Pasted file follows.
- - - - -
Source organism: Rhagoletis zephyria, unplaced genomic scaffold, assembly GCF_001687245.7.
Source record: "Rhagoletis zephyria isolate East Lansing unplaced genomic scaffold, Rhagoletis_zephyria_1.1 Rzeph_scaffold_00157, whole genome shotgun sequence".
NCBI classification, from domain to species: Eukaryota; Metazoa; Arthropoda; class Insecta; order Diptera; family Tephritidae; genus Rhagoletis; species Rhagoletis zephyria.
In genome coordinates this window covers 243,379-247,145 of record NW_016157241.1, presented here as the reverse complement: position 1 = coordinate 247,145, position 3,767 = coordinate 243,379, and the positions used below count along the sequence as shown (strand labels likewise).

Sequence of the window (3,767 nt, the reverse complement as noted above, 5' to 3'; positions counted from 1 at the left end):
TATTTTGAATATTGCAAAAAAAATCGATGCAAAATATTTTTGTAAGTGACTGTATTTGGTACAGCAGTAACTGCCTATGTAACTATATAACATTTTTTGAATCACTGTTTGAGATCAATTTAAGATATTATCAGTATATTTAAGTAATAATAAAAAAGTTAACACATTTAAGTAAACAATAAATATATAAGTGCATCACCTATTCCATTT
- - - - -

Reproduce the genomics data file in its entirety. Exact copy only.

Source organism: Rhagoletis zephyria, unplaced genomic scaffold, assembly GCF_001687245.7.
Source record: "Rhagoletis zephyria isolate East Lansing unplaced genomic scaffold, Rhagoletis_zephyria_1.1 Rzeph_scaffold_00157, whole genome shotgun sequence".
NCBI classification, from domain to species: Eukaryota; Metazoa; Arthropoda; class Insecta; order Diptera; family Tephritidae; genus Rhagoletis; species Rhagoletis zephyria.
In genome coordinates this window covers 243,379-247,145 of record NW_016157241.1, presented here as the reverse complement: position 1 = coordinate 247,145, position 3,767 = coordinate 243,379, and the positions used below count along the sequence as shown (strand labels likewise).

Sequence of the window (3,767 nt, the reverse complement as noted above, 5' to 3'; positions counted from 1 at the left end):
TATTTTGAATATTGCAAAAAAAATCGATGCAAAATATTTTTGTAAGTGACTGTATTTGGTACAGCAGTAACTGCCTATGTAACTATATAACATTTTTTGAATCACTGTTTGAGATCAATTTAAGATATTATCAGTATATTTAAGTAATAATAAAAAAGTTAACACATTTAAGTAAACAATAAATATATAAGTGCATCACCTATTCCATTT